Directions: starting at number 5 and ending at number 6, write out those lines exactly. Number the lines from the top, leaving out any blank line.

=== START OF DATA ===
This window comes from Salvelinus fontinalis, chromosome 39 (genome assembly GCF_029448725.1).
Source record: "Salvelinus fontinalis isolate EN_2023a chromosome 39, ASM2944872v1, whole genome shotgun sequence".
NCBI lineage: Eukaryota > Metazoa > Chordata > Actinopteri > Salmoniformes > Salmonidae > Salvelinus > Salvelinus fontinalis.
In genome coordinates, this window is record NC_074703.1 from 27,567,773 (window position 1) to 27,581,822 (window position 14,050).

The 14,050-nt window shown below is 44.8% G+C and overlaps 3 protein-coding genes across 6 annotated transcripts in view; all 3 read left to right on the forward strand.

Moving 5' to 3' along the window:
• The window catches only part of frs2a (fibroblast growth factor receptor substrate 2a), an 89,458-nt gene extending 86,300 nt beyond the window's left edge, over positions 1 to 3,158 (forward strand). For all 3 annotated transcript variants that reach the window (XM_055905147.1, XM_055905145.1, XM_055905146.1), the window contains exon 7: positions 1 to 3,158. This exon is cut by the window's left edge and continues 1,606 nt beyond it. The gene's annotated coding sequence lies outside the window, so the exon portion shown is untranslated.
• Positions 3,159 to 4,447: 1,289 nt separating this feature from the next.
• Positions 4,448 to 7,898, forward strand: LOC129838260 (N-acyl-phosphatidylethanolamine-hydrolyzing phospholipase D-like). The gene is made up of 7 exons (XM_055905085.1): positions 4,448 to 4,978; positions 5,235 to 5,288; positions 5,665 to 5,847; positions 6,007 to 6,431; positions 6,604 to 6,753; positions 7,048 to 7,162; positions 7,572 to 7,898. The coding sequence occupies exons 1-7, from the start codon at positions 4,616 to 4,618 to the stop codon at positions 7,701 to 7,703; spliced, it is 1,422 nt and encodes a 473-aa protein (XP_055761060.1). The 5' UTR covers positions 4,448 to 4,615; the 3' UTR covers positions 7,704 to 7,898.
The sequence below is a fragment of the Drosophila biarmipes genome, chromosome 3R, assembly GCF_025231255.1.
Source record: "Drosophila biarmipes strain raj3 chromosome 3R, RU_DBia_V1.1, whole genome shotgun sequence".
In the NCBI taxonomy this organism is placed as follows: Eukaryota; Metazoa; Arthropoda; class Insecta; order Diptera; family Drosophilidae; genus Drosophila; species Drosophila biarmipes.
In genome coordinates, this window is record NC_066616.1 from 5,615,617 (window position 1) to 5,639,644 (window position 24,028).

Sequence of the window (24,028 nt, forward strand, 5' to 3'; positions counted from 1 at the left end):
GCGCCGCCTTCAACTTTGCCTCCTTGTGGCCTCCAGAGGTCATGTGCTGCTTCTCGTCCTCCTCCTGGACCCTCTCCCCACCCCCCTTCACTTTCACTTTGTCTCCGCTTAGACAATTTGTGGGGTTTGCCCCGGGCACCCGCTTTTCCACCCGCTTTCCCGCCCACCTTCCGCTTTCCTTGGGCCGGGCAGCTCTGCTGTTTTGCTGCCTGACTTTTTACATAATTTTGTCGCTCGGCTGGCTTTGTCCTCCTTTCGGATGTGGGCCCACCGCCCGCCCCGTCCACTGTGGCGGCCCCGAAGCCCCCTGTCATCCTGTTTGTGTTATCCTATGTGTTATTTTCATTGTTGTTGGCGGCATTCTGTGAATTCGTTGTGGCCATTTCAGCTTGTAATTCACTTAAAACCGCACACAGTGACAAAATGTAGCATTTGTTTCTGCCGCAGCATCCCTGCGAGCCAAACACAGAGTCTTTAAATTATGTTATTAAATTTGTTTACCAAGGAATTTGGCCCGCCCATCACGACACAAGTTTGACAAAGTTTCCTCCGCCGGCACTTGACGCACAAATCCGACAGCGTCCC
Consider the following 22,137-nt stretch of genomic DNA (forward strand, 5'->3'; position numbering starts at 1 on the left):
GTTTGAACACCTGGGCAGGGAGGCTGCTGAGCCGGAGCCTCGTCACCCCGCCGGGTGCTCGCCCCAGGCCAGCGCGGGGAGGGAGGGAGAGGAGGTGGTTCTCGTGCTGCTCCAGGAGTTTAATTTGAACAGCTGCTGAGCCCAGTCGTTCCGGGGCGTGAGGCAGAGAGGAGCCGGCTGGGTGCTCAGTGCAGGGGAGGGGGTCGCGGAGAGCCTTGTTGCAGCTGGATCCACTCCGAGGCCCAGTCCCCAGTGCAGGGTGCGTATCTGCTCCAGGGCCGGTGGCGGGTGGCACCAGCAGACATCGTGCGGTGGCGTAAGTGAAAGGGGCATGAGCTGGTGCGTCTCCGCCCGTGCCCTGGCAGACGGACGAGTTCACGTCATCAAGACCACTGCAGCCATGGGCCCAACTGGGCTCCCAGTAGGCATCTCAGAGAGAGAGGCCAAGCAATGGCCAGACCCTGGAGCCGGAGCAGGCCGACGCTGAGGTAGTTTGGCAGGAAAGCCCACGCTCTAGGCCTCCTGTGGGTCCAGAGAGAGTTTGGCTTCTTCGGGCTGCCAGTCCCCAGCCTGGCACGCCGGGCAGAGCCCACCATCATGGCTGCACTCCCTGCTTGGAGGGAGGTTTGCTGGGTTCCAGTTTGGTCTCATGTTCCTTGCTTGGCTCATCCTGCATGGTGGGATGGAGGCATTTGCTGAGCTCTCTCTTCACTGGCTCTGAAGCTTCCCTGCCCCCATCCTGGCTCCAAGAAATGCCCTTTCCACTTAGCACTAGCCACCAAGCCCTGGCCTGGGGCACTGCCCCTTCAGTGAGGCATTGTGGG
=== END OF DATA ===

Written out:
The 14,050-nt window shown below is 44.8% G+C and overlaps 3 protein-coding genes across 6 annotated transcripts in view; all 3 read left to right on the forward strand.

Moving 5' to 3' along the window: